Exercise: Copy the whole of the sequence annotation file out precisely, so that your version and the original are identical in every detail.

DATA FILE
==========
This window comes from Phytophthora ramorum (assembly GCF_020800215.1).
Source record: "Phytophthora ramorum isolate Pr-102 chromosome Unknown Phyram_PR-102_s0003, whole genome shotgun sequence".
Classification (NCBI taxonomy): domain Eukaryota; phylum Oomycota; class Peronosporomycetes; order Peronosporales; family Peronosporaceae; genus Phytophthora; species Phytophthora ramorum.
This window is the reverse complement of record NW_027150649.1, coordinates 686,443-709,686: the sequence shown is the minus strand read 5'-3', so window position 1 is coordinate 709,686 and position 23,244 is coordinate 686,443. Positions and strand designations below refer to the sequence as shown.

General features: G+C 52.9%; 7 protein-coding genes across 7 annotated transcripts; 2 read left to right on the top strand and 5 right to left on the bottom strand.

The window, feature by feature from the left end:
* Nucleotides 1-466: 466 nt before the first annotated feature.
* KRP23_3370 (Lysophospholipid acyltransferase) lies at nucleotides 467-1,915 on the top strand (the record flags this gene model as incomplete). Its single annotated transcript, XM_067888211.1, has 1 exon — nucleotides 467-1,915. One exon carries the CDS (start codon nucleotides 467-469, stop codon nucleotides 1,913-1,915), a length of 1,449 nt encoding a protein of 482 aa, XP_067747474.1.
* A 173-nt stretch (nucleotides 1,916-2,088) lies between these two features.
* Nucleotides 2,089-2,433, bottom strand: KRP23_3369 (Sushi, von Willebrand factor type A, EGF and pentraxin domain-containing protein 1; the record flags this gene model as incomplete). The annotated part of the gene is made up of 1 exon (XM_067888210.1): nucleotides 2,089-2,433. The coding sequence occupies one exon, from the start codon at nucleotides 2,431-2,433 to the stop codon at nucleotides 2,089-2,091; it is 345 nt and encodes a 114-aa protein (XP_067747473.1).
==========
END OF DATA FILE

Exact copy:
This window comes from Phytophthora ramorum (assembly GCF_020800215.1).
Source record: "Phytophthora ramorum isolate Pr-102 chromosome Unknown Phyram_PR-102_s0003, whole genome shotgun sequence".
Classification (NCBI taxonomy): domain Eukaryota; phylum Oomycota; class Peronosporomycetes; order Peronosporales; family Peronosporaceae; genus Phytophthora; species Phytophthora ramorum.
This window is the reverse complement of record NW_027150649.1, coordinates 686,443-709,686: the sequence shown is the minus strand read 5'-3', so window position 1 is coordinate 709,686 and position 23,244 is coordinate 686,443. Positions and strand designations below refer to the sequence as shown.

General features: G+C 52.9%; 7 protein-coding genes across 7 annotated transcripts; 2 read left to right on the top strand and 5 right to left on the bottom strand.

The window, feature by feature from the left end:
* Nucleotides 1-466: 466 nt before the first annotated feature.
* KRP23_3370 (Lysophospholipid acyltransferase) lies at nucleotides 467-1,915 on the top strand (the record flags this gene model as incomplete). Its single annotated transcript, XM_067888211.1, has 1 exon — nucleotides 467-1,915. One exon carries the CDS (start codon nucleotides 467-469, stop codon nucleotides 1,913-1,915), a length of 1,449 nt encoding a protein of 482 aa, XP_067747474.1.
* A 173-nt stretch (nucleotides 1,916-2,088) lies between these two features.
* Nucleotides 2,089-2,433, bottom strand: KRP23_3369 (Sushi, von Willebrand factor type A, EGF and pentraxin domain-containing protein 1; the record flags this gene model as incomplete). The annotated part of the gene is made up of 1 exon (XM_067888210.1): nucleotides 2,089-2,433. The coding sequence occupies one exon, from the start codon at nucleotides 2,431-2,433 to the stop codon at nucleotides 2,089-2,091; it is 345 nt and encodes a 114-aa protein (XP_067747473.1).